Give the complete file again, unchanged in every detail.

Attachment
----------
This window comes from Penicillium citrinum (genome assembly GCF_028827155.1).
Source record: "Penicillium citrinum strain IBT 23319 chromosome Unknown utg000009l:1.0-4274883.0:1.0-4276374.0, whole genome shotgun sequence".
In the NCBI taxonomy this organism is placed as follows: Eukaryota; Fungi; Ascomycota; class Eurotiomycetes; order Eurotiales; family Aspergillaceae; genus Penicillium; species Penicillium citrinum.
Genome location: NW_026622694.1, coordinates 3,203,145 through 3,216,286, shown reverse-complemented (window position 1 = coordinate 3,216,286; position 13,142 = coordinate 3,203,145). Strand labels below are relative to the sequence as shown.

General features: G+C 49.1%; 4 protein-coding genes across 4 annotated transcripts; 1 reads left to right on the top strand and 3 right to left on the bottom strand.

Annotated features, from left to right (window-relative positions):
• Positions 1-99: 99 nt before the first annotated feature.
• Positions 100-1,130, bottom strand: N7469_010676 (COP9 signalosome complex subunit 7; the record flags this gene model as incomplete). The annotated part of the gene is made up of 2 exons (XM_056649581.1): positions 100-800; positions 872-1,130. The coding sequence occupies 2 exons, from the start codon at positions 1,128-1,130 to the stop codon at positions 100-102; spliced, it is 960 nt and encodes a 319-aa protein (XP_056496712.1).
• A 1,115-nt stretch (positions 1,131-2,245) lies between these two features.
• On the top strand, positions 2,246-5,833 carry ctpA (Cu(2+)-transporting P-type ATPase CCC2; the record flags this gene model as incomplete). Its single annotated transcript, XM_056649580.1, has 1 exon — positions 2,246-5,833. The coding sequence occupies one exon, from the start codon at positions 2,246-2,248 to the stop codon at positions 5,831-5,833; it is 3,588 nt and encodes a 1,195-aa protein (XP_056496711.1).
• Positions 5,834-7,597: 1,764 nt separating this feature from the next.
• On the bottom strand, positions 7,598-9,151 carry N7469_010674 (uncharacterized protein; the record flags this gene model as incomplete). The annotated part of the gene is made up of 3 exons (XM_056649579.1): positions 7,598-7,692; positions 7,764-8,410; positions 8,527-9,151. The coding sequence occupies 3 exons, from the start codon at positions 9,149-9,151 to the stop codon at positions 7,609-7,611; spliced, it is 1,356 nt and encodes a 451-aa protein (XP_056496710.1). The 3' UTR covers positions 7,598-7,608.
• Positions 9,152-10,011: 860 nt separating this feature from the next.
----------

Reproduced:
This window comes from Penicillium citrinum (genome assembly GCF_028827155.1).
Source record: "Penicillium citrinum strain IBT 23319 chromosome Unknown utg000009l:1.0-4274883.0:1.0-4276374.0, whole genome shotgun sequence".
In the NCBI taxonomy this organism is placed as follows: Eukaryota; Fungi; Ascomycota; class Eurotiomycetes; order Eurotiales; family Aspergillaceae; genus Penicillium; species Penicillium citrinum.
Genome location: NW_026622694.1, coordinates 3,203,145 through 3,216,286, shown reverse-complemented (window position 1 = coordinate 3,216,286; position 13,142 = coordinate 3,203,145). Strand labels below are relative to the sequence as shown.

General features: G+C 49.1%; 4 protein-coding genes across 4 annotated transcripts; 1 reads left to right on the top strand and 3 right to left on the bottom strand.

Annotated features, from left to right (window-relative positions):
• Positions 1-99: 99 nt before the first annotated feature.
• Positions 100-1,130, bottom strand: N7469_010676 (COP9 signalosome complex subunit 7; the record flags this gene model as incomplete). The annotated part of the gene is made up of 2 exons (XM_056649581.1): positions 100-800; positions 872-1,130. The coding sequence occupies 2 exons, from the start codon at positions 1,128-1,130 to the stop codon at positions 100-102; spliced, it is 960 nt and encodes a 319-aa protein (XP_056496712.1).
• A 1,115-nt stretch (positions 1,131-2,245) lies between these two features.
• On the top strand, positions 2,246-5,833 carry ctpA (Cu(2+)-transporting P-type ATPase CCC2; the record flags this gene model as incomplete). Its single annotated transcript, XM_056649580.1, has 1 exon — positions 2,246-5,833. The coding sequence occupies one exon, from the start codon at positions 2,246-2,248 to the stop codon at positions 5,831-5,833; it is 3,588 nt and encodes a 1,195-aa protein (XP_056496711.1).
• Positions 5,834-7,597: 1,764 nt separating this feature from the next.
• On the bottom strand, positions 7,598-9,151 carry N7469_010674 (uncharacterized protein; the record flags this gene model as incomplete). The annotated part of the gene is made up of 3 exons (XM_056649579.1): positions 7,598-7,692; positions 7,764-8,410; positions 8,527-9,151. The coding sequence occupies 3 exons, from the start codon at positions 9,149-9,151 to the stop codon at positions 7,609-7,611; spliced, it is 1,356 nt and encodes a 451-aa protein (XP_056496710.1). The 3' UTR covers positions 7,598-7,608.
• Positions 9,152-10,011: 860 nt separating this feature from the next.